Marie Curie and a Broken Heart
Her apartment is in East Baltimore, a few blocks from the university and the hospital, but she rarely sleeps there. There is a pullout couch in the graduate lounge, and she falls asleep there more nights than not, though sometimes she stands guard over her heart cells until the sun comes up. Marie Curie exercised similar devotion, Claire knows, starved herself to pay tuition at the Sorbonne.
Arrhythmogenic right ventricular dysplasia. It’s the disease Claire sees in her sleep, on the seminar room wall when she zones out during meetings with her supervisor, but still not in her Petri dish. She keeps hoping. She will inject her heart cells with sugar and chemical cocktails until the embryonic cells become sick adult cells that crave fatty fuel but can’t metabolize it. A disease in a dish.
Over-zealous, her mother calls her. Her mother calls once a week to make sure Claire is eating, that she’s depositing the rent checks her mother sends from Oklahoma. She complains about Claire’s sister, about Claire’s father, then admonishes Claire that she’ll never be happy so far from home. Sometimes Claire doesn’t answer. She hits ignore on her cell phone and stares at the Petri dish instead, at the heart cells that at some moment may seize and stop.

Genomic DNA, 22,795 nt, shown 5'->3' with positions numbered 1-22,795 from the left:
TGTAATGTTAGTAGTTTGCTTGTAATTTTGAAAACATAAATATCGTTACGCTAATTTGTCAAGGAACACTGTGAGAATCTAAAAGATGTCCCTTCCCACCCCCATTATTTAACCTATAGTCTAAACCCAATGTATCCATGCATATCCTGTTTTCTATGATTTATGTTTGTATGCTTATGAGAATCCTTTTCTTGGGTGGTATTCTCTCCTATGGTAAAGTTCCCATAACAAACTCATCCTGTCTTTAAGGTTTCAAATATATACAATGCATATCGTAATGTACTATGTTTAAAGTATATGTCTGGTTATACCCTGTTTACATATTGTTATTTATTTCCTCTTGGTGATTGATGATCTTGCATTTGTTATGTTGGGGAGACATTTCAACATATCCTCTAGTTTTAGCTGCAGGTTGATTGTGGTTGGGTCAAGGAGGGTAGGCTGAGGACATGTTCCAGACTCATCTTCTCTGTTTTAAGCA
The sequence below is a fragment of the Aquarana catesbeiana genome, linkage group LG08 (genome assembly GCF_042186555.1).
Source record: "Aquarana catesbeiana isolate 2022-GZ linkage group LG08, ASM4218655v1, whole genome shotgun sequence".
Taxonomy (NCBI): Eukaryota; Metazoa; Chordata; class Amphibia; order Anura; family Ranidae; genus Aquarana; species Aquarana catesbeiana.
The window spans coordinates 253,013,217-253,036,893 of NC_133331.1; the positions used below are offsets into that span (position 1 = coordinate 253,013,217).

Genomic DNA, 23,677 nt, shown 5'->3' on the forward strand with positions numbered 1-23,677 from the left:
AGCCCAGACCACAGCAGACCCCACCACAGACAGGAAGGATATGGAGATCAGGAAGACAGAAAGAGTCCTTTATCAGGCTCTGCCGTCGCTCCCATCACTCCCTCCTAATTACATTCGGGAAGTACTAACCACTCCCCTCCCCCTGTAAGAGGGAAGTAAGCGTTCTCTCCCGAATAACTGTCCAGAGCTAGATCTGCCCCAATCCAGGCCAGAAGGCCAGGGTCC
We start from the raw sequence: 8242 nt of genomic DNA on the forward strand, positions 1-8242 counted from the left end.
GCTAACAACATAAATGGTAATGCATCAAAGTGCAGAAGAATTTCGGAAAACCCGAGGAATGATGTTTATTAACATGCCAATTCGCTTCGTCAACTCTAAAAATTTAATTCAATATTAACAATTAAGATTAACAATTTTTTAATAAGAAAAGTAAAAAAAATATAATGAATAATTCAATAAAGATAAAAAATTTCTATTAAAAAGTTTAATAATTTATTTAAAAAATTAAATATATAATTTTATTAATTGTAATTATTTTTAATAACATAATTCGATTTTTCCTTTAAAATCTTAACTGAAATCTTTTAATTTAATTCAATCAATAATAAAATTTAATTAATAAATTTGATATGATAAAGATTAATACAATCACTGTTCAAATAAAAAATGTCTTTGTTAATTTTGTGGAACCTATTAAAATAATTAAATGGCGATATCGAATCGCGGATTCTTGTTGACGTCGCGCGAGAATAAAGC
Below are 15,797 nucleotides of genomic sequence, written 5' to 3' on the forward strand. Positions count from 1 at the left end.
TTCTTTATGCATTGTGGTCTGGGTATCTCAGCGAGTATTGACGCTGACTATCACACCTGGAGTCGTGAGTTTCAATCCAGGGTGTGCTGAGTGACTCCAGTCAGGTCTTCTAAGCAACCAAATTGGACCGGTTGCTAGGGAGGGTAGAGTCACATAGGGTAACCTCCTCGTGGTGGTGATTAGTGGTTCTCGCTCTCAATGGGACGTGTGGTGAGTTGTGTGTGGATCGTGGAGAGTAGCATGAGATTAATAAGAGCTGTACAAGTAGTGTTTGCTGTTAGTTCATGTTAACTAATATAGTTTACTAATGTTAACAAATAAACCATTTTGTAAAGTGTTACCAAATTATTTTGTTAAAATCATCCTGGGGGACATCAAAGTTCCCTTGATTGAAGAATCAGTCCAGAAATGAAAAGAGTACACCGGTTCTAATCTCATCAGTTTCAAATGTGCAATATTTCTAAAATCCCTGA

“This medicine is bad for you,” her mother says in a voicemail. “You don’t have to be so fanatic, you know.” Claire deletes the voicemail. Her work is not some blind religious devotion. Think of all the things she could do, the lives she could save.
Claire mixes chemicals in a glass vial meant to catalyze maturity in the heart cells, to force them from infancy to adulthood. The chemicals look innocuous, a quiet yellow. Nothing orange, nothing radioactive.
Marie Curie was so devoted it killed her. The radiation she studied seeped into her bones and changed her. Her own body turned against her, her marrow balking, refusing to follow the rules. If she had been squeezed into a test tube, red vials of blood and platelets under fluorescent lights, you could have seen that the cells stopped dividing. No new erythrocytes, no more little carries of oxygen to pulse through her veins.
Claire calls her mother back and holds the phone with her shoulder while she squeezes the yellow into her Petri dish. “I’m making it come alive,” she says, and she hangs up.